Massive Pissed Love: Nonfiction 2001–2014
“A rewarding collection whether read straight through or sampling here and there.”
Richard Hell makes his voice known on subjects as diverse as film, music, art, September 11, and photography. He calls his new essay collection Massive Pissed Love: Nonfiction 2001–2014 and in the Author's Note, he likens arranging the essays to sequencing an album.
The essays range in length from only 500 words to much longer pieces. The former punk rock frontman of the Voidoids also explains how the chronology shouldn't be taken too literally, since there are pieces that go back to the 1990s.
Besides this collection, Mr. Hell has written novels and an autobiography. Coming to New York City in the sixties to live as a street poet, he became involved in the punk scene. Lately his work has branched into film criticism, speeches, and exhibit catalog articles.
The best part of any essay collection is the ability to hop, skip, and jump from topic to topic. He writes about everything from the interior of CBGB's, Nathanael West, Christopher Wool (a photographer), Robert Bresson, Larry Clark, Jean-Luc Godard, and Gérard de Nerval. The presumption could be made that Hell's writing is somehow a break from his punk origins, but the writing belongs to a larger aesthetic continuum. His music days may be behind him, but he remains a taste-maker, an aesthete, and a verbal stylist. In his punk days, he sang “Love comes in spurts.” Now he focuses that raw poetic energy into sharp critiques and literary love letters to his favorite poets, writers, and musicians.
An early essay has Hell discussing the aesthetic merits of The Velvet Underground versus The Rolling Stones. After he lays down his argument, he writes one of the best descriptions of rock and roll's appeal to the young, saying, “Rock and roll is wallpaper, but tendrily wallpaper, on a wall of sound, and the wall surrounds a way of life, various ones for every great rock and roll maker, and in each of those worlds the song is like a cup, and in that cup is the lead singer's voice. Elvis's or James Brown's or Dylan's or Mick Jagger's or Lou Reed's. Sneers and swagger are almost always ingredients.” Another compelling piece of wallpaper is Phil Spector's trademark wall of sound.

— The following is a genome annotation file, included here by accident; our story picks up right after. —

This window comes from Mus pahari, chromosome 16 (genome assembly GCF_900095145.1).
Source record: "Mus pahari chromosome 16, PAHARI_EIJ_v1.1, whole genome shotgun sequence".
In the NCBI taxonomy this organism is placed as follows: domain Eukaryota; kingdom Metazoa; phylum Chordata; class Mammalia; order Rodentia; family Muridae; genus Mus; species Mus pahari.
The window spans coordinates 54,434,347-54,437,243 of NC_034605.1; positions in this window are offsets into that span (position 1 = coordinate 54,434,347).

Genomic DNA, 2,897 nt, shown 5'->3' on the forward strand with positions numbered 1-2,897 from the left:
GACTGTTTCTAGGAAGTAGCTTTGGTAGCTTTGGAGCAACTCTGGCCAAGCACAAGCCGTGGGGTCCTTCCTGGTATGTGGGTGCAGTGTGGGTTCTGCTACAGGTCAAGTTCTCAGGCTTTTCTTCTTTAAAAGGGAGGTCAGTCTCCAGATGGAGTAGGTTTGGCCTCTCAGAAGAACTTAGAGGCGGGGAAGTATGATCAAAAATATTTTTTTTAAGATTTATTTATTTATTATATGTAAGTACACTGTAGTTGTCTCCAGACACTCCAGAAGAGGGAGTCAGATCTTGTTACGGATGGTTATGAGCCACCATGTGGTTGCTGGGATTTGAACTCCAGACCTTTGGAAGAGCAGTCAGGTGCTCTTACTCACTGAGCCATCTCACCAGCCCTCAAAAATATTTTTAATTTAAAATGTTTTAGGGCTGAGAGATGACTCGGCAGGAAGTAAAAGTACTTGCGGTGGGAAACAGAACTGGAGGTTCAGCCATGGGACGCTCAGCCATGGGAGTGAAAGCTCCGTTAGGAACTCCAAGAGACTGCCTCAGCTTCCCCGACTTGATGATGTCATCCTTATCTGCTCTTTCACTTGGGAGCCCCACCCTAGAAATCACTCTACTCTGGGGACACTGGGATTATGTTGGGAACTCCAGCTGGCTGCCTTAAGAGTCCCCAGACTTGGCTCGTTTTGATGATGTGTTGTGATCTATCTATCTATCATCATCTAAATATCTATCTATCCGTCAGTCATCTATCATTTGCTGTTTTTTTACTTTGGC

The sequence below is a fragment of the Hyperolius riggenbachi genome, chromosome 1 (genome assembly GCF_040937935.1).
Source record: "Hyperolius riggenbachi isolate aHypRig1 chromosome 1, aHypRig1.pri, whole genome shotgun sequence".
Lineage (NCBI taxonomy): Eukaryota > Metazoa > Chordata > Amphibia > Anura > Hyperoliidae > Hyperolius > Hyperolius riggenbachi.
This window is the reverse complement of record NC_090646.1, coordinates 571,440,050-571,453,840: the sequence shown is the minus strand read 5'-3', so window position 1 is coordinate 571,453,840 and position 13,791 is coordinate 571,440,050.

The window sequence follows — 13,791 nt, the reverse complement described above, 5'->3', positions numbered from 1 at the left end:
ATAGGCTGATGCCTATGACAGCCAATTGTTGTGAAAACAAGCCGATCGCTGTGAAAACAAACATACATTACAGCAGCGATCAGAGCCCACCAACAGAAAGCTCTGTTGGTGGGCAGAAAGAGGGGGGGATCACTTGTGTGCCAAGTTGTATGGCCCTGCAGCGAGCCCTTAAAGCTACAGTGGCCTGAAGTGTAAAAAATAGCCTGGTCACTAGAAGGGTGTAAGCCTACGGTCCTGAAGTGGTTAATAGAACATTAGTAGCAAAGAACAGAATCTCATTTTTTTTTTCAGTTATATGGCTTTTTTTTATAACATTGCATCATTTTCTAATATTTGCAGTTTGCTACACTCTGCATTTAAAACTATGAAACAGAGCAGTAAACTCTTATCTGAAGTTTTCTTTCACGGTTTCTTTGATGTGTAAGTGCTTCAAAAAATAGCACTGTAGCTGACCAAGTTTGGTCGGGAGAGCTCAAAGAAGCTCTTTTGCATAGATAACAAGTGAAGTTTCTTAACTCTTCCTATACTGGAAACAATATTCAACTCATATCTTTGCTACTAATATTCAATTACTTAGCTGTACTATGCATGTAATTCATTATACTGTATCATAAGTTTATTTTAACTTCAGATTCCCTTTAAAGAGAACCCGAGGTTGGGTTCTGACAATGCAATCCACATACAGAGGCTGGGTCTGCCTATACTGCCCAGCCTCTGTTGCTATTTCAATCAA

Throughout the essay, he compares Jagger's sneer to Reed's nonchalance. Later in the book, Hell writes a review on Sonic Youth's Goo, the group a musical descendant of the Velvets.
In another example of Hell's prose style at its most lush, he describes the interior of CBGB's, the infamous New York City club. Numerous punk and New Wave acts made their name in the dank dirty confines of the little club. Hell’s description provides a physical portrait of its insides.
“It took only three or four years for the place to acquire the garish veneer within that's become its distinguishing mark: not the place's deathless overall wino-dive griminess, not the long procession of compact neon beer signs dangling like corrupt flags or coats of nauseous arms above the narrow public walkway behind the bar stools, not the blunt, ribbed, white tunnel-roof of canvas overhead outside with its ugly “CBGB and OMFUG” logo, . . . No, it would be a separate consequence of Hilly's stunning and consequential inertia that would ultimately proclaim his physical domain most perfectly—namely, his lack of interest in removing any defacement of the club's interior.” Later in the book, Hell writes a memorial for the same Hilly, Hilly Kristal.
Massive Pissed Love represents a cornucopia of great writing, strong opinions, and aesthetic insight. Between the covers lay a punk rock history of New York City, autobiographical snippets of Hell's life, and quality criticism on various topics (film, art, photography, music, poetry, muscle cars, and junkie literature). A rewarding collection whether read straight through or sampling here and there.